“Debbie, when you go out on the field I want to make sure you know that you need to back up every throw from the catcher back to the pitcher if there’s a runner on base.” “OK coach.” Does this sound familiar? This type of brief conversation happens all the time in all sports. It’s one of the ways we teach our 8-12 year old student athletes. The younger the athlete, the more we need to remind them what they need to do, but is there a downside to this type of training? You bet there is. I call it the “Puppet Player syndrome.” Most teams have puppet players in this age range. These are the players who cannot think for themselves. They are literally puppets that won’t do anything until Coach tells them what they need to do. Most of the time, the puppet strings are simply one word actions: Run!, Down!, Back!, or simply Go!
As players move up, coaches need to start cutting the strings and let their players think for themselves. Usually, this magically happens when Coach is busy working with another player and sees that the puppet player acted on their own and performed the expected action without direction. However, sometimes, Coach doesn’t want to cut the strings. After all, the strings are what gives Coach control, right? There is a subtle transfer in coaching from string puller to respected master. The transfer isn’t obvious or planned, it just happens as both players and coaches mature. Some coaches fight this transfer and instead choose to keep pulling the strings.
Players have the most problems being independent thinkers when Coach’s style makes use of yelling, threats, and embarrassment. In this case, players stop thinking for themselves and don’t want to make mistakes of their own choice. They much prefer to only do what Coach tells them to do. What kid wants to get yelled at? So they stand in their ready positions, looking like mini-professional athletes waiting for the play to start, and when it does, they do exactly NOTHING but wait for Coach to yell over commands. “Debbie, Back up the pitcher!” The yellers force these children to submit to their commands through the players’ defense mechanisms. Coach is an authority figure, she's much older than the player, and seems to know everything about softball. The player doesn’t want to get yelled at or do the wrong thing, so they only do what they are told to do.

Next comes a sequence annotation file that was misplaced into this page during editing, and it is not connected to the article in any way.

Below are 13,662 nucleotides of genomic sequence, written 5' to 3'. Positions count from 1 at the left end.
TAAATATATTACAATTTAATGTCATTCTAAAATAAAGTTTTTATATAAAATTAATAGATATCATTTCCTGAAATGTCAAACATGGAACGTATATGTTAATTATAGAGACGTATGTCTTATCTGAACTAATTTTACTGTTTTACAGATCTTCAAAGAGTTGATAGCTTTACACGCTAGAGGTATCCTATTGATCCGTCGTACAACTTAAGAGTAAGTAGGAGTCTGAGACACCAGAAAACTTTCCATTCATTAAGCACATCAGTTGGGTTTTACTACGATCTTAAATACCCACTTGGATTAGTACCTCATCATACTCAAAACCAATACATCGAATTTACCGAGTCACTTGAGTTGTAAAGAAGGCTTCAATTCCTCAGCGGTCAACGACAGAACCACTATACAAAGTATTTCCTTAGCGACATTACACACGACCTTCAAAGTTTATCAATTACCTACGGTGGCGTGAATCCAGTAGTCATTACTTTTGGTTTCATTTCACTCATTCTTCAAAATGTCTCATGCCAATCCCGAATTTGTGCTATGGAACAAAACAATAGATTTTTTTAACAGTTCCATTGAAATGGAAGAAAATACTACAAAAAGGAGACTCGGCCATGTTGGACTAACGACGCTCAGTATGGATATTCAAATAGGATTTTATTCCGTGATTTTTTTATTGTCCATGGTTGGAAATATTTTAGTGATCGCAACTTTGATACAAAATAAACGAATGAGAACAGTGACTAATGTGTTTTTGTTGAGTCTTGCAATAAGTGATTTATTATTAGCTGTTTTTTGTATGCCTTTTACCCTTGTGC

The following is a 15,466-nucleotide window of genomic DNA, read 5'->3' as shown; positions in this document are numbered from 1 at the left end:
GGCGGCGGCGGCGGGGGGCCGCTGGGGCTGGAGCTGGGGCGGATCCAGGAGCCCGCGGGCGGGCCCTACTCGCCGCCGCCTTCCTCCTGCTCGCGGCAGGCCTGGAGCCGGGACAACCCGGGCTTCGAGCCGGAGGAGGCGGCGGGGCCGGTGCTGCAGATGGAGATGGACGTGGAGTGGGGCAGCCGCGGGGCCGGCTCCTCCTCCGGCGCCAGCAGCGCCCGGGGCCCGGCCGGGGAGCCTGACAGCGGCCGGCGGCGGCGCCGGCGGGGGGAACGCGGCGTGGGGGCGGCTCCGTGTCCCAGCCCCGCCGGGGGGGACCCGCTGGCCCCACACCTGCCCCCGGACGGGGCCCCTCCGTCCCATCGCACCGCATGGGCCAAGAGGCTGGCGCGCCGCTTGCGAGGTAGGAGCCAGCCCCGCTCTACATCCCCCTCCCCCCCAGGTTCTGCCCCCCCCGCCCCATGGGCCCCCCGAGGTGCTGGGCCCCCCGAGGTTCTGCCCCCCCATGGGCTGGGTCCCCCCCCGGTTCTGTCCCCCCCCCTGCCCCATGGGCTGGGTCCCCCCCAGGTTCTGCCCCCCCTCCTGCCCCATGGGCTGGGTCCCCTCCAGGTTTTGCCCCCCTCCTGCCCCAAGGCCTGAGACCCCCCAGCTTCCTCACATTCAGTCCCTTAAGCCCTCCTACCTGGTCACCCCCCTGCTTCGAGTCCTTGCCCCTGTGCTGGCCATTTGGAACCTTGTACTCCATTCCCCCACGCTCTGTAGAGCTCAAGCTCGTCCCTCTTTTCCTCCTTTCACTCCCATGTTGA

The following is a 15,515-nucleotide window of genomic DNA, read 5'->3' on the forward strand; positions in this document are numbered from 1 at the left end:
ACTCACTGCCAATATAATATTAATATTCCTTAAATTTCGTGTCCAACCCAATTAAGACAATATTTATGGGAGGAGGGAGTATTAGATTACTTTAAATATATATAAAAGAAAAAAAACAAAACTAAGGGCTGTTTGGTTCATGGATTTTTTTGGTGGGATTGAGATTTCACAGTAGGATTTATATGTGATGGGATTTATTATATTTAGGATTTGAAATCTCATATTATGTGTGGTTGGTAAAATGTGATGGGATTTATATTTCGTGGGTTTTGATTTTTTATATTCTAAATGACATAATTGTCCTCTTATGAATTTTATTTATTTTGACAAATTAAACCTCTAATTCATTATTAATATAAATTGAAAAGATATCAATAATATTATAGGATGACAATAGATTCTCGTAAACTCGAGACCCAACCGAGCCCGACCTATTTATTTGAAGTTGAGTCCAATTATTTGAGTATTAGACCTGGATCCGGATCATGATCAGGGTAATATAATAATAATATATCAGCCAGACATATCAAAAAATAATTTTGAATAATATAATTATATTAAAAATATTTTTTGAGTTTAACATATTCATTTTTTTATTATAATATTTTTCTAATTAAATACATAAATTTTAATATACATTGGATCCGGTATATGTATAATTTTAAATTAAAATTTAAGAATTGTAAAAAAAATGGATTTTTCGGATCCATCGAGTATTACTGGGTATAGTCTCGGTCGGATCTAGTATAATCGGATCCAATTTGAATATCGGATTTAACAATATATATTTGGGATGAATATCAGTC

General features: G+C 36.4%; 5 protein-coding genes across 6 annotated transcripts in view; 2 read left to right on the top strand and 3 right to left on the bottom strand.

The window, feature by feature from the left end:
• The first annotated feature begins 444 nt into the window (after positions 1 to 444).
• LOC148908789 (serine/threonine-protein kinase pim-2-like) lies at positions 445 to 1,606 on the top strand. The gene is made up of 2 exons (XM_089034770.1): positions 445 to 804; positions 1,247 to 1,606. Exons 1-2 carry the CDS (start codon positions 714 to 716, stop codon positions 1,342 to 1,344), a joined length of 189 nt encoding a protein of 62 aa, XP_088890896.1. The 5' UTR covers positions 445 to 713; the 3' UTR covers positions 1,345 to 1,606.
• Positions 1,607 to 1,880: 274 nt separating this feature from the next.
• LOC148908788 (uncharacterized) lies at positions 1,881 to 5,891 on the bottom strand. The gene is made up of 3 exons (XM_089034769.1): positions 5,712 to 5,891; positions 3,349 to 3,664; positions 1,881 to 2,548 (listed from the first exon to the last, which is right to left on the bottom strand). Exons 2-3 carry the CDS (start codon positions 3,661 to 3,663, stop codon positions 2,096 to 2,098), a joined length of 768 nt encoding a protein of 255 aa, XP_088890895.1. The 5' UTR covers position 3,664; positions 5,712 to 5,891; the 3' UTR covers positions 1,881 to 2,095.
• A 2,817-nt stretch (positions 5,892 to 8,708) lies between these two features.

Many researchers including Mandigo & Holt (2000) have found that student athletes need to be increasingly allowed greater input in decision making in their play to keep them interested in playing sports. Players that are micro-managed tend to drop out of sports because at some point they resent being told what to do for the thousandth time. Statistics show that 73 percent of the student athletes who participate in organized sports quit by the time they’re 13. Instead of shouting out action commands to your puppet players every play, or every time they do something wrong, try saying something positive after the play and then give instruction on what needs to be done better followed by another positive comment. For example, “Debbie, I really like the way you got in your ready position and then broke off to second base when you saw the ball wasn’t coming your way – Good Job! Since we have a runner on third, you need to back up the throw from the catcher to the pitcher in case it gets past Taylor. You did a great job with this in practice yesterday.”
| Mitch Alexander is the creator of www.varsityfastpitch.com, a new web site to help students play softball in college. His area of focus is on youth sports and college recruiting. His wife Marie was one of the first female student athletes in the country to play Little League softball after Title IX was passed and played in the first Little League World Series. Over the years, both have managed and coached Little League and select/travel teams at all levels and helped spark a love for softball in their student athletes. Mitch can be reached at firstname.lastname@example.org.|
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